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Higher Interest Rate Regime Not Slowing U.S. Jobs Creation Juggernaut

Alex Carrick
Higher Interest Rate Regime Not Slowing U.S. Jobs Creation Juggernaut

The U.S. total number of jobs count rose by more than half a million in January, according to the latest report from the Bureau of Labor Statistics (BLS). The climb in employment of +517,000 positions was double the increase in the preceding month of December.

There were only two months last year when the month-to-month increase in jobs was higher, in February (+904,000) and July (+568,000).

The seasonally adjusted (SA) unemployment rate in the first month of 2023 dipped to 3.4% from 3.5% the month prior.

The tighter interest rate regime being imposed by the Federal Reserve is having an impact on portions of the economy, such as single-family housing starts, but it is clearly not doing much to slow the juggernaut that is U.S. jobs creation.

By industry category, the biggest increases in employment in the latest month occurred in leisure and hospitality (+128,000 jobs), professional and business services (+82,000), health care and social assistance (+79,000), and government (+74,000).

The gains in government employment came at the state (+39,000 jobs) and local (+30,000) levels. Washington’s addition to staffing was comparatively minor (+5,00).

ion had a good month for hiring, with a +25,000-jobs add-on to the sector’s overall payroll. Two-thirds of that jobs bump (+17,000) was recorded by nonresidential sub-trade contractors.

The success firms had in taking on more construction workers likely had much to do with robust compensation increases in the industry. Whereas hourly wages for ‘all workers’ in the economy, including bosses, were +4.4% year over year in January, they were +5.5% for construction workers. And the weekly earnings comparison was +4.7% for all jobs, falling well short of +6.9% for construction workers.

Leaving out bosses and concentrating on production workers only, the ‘all jobs’ hourly earnings increase in January was +5.1%, again underperforming versus workers in construction, who managed +6.2%. And weekly, it was +5.4% for ‘all jobs’, falling short of +7.2% for construction workers.

It’s worthwhile to also track earnings improvements being achieved by workers in manufacturing. Production line workers make less hourly and weekly than construction workers and they are also not seeing the same kinds of compensation jumps. Including bosses, manufacturing workers in January earned +3.2% y/y hourly and +3.8% y/y weekly. Excluding bosses, they were at +5.3% hourly and +4.8% weekly.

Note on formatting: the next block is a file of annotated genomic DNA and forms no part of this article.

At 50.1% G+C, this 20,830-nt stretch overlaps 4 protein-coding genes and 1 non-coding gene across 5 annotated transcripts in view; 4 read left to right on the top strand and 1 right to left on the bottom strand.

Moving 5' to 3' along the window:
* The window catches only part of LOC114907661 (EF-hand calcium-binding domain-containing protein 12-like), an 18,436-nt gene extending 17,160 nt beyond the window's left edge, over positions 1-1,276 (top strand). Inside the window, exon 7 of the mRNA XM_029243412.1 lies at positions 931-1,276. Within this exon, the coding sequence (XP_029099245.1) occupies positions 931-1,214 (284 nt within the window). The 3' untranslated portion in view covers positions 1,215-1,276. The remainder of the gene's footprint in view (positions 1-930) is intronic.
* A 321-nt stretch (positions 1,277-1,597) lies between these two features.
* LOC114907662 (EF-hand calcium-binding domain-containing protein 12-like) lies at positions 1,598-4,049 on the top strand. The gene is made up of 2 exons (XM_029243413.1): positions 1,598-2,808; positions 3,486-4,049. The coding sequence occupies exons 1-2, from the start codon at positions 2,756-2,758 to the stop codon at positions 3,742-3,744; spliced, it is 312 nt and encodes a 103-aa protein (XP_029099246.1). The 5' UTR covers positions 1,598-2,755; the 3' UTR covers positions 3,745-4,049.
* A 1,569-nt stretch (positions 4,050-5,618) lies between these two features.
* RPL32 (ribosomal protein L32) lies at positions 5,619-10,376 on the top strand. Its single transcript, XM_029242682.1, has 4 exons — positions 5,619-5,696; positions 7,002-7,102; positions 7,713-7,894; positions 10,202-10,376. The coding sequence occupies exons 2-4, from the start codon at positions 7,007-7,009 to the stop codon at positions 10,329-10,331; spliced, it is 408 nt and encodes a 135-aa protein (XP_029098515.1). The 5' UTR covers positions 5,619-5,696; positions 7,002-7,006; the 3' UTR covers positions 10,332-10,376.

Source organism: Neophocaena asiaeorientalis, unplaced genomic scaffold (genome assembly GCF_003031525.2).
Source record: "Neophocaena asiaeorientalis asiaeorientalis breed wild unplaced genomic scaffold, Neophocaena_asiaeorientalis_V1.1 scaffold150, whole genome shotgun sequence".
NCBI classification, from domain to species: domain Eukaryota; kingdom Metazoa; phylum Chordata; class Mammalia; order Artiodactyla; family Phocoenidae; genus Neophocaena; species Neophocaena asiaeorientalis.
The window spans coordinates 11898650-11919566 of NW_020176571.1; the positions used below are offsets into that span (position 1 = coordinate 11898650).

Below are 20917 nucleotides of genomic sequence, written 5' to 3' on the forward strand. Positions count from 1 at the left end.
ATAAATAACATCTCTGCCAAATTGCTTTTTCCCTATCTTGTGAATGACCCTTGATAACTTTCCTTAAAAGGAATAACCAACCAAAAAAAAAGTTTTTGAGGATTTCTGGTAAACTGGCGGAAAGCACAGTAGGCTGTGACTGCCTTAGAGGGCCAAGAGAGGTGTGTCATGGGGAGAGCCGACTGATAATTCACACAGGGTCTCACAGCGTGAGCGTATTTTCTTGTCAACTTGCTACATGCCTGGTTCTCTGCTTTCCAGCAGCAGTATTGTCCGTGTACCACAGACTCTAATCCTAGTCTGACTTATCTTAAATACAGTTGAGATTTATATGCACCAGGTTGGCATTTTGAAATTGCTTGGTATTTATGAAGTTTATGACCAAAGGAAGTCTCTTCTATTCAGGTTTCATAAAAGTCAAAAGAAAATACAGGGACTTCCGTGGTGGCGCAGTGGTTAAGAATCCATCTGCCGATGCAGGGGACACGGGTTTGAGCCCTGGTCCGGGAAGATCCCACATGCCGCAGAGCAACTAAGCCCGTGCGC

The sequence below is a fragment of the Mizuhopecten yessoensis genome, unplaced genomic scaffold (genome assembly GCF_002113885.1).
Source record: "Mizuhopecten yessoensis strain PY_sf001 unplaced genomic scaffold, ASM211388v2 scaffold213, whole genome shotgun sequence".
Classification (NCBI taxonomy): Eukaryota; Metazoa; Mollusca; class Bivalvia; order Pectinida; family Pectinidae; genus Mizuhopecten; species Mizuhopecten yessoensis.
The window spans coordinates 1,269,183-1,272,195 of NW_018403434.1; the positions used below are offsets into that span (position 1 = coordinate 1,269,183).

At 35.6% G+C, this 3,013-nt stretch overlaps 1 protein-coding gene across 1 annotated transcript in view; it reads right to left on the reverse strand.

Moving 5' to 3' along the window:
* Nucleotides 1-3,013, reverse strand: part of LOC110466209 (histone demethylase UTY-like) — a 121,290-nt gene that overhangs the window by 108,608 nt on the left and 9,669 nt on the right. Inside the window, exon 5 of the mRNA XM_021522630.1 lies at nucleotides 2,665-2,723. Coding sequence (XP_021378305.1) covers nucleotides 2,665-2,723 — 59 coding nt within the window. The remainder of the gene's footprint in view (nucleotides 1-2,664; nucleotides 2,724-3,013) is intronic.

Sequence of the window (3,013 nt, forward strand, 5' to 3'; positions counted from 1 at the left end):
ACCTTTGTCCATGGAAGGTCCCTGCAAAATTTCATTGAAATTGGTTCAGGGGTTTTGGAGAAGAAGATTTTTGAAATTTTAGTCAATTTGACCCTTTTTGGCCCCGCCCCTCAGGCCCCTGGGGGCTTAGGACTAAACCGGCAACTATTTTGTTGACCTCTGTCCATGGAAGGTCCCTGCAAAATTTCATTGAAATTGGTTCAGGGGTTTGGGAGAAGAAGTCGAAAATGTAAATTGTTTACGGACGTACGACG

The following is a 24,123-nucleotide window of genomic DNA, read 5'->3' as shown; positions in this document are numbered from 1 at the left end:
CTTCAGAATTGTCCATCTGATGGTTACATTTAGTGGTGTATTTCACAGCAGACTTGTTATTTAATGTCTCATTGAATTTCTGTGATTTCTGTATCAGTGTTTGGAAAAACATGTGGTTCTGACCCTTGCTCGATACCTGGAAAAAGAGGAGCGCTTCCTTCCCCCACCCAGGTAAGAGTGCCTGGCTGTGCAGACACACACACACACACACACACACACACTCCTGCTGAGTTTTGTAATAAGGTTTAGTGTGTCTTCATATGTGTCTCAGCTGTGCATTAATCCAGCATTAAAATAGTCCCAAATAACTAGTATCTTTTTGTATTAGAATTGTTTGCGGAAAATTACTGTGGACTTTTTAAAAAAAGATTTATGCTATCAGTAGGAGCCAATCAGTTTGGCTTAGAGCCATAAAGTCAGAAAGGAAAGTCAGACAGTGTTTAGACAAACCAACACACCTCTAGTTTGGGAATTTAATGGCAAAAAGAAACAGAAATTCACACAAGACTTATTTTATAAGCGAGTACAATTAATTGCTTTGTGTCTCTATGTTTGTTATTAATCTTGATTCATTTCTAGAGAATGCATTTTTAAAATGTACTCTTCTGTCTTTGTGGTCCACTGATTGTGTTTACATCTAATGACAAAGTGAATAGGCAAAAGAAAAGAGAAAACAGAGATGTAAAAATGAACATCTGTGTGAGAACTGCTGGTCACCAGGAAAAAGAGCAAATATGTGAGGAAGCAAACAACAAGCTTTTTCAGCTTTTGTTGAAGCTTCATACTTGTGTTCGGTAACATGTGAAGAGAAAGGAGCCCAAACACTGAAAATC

The faster pickup in construction wage gains should serve the industry well in recruiting drives.

The more than just solid increase in total U.S. employment (+517,000 jobs) was foretold by the latest string of initial jobless claims numbers, which have been exceptionally low (see Graph 1).

As for GDP growth, there’s no disputing that Q1 and Q2 of last year were disappointing, -1.6% and -0.6% annualized respectively. But there was little to be upset about concerning Q3 and Q4, +3.2% and +2.9% (see Graph 2).

For 2022 as a whole, the annual ‘real’ (i.e., inflation-adjusted) GDP growth rate of +2.1% was just about in line with the average yearly advance over the past two decades.

Inflation is slowing and the Fed is no longer quite as gung-ho about raising rates, putting through an increase of only 25 basis points in its latest move. The stock markets had a good month in January (see Table 1). The notion of a soft economic landing in 2023 isn’t far-fetched.


Graph 1


Graph 2


Table 1


Alex Carrick is Chief Economist for Connect. He has delivered presentations throughout North America on the U.S., Canadian and world construction outlooks. Mr. Carrick has been with the company since 1985. Links to his numerous articles are featured on Twitter, which has 50,000 followers.


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